Ramp's destruction is beginning of the end for viaduct

Ramp's destruction is beginning of the end for viaduct »Play Video
Observers look on as the First Avenue South on-ramp to the Alaskan Way viaduct is torn down.
SEATTLE - After a decade of talk, the nearly 60-year-old Alaskan Way Viaduct span is finally coming down.

The first chunk of the old double-decker highway was demolished overnight. Gone is the First Avenue South on-ramp for northbound viaduct traffic.

For those who used the on-ramp, the demolition presents a temporary inconvenience - in exchange for a permanent improvement.

Some people came to watch the all-night demolition, including Seattle City Council member Jean Godden, who said it's good riddance to the aging viaduct.

"Decrepit, deteriorating, falling down aerial freeway that shouldn't have been built in the first place," she said.

For nearly six decades the city's front porch has been blocked by the concrete highway.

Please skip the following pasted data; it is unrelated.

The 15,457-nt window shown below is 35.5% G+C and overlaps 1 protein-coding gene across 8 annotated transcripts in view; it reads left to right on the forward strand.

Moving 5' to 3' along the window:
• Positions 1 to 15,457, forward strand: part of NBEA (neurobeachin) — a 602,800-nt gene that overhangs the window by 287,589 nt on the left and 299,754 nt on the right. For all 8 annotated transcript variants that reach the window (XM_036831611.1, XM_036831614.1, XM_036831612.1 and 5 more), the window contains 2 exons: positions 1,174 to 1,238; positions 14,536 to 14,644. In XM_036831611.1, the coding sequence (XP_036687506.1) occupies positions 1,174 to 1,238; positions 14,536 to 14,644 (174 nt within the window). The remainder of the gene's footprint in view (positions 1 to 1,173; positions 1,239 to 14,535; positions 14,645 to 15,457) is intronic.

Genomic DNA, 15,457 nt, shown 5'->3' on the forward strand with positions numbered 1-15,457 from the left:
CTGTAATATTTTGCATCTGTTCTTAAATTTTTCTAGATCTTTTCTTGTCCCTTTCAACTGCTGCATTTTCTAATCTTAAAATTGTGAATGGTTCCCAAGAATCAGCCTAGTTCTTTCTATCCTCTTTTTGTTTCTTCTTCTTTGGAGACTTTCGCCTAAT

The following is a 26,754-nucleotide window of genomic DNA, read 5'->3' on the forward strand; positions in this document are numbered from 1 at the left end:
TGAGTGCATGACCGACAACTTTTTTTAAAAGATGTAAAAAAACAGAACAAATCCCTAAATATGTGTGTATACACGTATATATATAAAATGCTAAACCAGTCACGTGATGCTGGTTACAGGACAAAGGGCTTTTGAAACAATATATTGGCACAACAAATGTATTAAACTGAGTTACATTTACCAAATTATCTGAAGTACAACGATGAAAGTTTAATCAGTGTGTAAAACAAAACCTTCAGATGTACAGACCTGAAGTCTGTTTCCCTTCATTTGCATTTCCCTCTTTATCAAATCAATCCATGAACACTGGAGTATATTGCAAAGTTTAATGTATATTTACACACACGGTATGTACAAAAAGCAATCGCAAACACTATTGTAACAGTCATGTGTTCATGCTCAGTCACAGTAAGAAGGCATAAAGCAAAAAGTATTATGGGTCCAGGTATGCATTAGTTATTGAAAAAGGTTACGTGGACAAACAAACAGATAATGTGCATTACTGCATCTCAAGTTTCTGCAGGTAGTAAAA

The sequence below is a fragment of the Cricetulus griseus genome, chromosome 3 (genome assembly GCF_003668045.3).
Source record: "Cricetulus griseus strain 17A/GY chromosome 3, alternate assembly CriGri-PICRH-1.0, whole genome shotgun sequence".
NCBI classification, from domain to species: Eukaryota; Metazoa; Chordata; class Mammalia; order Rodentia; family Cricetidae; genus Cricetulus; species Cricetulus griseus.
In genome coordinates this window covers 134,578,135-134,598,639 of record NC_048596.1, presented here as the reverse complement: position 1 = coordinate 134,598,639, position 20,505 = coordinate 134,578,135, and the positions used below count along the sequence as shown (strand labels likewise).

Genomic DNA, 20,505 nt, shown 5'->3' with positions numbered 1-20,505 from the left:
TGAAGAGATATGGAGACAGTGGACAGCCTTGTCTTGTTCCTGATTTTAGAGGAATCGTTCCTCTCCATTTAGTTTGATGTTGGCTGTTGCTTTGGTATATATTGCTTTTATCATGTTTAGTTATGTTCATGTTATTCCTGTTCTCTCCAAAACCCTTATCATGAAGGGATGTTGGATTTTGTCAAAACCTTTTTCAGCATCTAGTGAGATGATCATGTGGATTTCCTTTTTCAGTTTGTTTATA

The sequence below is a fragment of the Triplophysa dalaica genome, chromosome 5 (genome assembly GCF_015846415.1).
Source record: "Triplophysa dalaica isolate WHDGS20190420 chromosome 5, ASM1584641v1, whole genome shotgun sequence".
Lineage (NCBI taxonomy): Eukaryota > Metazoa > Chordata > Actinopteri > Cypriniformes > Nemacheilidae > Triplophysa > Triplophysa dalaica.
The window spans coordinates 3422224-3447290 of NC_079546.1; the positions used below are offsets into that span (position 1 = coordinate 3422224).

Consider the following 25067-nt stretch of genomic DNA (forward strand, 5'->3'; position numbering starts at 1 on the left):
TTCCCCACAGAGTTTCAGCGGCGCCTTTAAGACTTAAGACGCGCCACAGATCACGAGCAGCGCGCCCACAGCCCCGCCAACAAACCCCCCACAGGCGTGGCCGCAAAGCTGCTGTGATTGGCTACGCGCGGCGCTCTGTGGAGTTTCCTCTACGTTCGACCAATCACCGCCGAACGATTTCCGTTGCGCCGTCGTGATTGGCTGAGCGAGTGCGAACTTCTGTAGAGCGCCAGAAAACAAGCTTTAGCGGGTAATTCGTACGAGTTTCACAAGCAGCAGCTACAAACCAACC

"I'm excited about freeing our waterfront," said Godden. "Seems to me this will make it possible for the city
to have a front door to have a face for the world."

Others got nostalgic watching the on-ramp come down before their eyes. The old viaduct has been a part of the city's history for nearly 60 years.

Tearing down and replacing on-ramps is the first step of the demolition. Eventually the viaduct's mainline will come down too. The state plans to replace it with a bored tunnel.

"It symbolizing progess, definitely," says one man who was on hand to watch the ramp demolition, which shook the earth as it came down.

The last time the earth shook like this in Seattle was 10 years ago this month.

Parts of Pioneer Square were buried in concrete, rebar and bricks. Engineers say the viaduct cannot withstand another earthquake - it has to come down.

"I don't want to go through that again," says Councilman Tom Rasmussen.

Daylight reveals what's left of the First Avenue South on-ramp. In six weeks, just in time for baseball season, drivers will get a new on-ramp.

The ramp shutdown allows crews to remove underground utilities and build detours to ready for the day the viaduct's mainline comes down.

Transportation Department officials concede it will get congested, but look at it as a temporary inconvenience for permanent improvement.

"We are going to have the best waterfront on the West," Rasmussen says.

All this activity comes just days after Seattle Mayor Mike McGinn vetoed an agreement that approves a city and state partnership to build the tunnel.

The City Council is expected to override the mayor.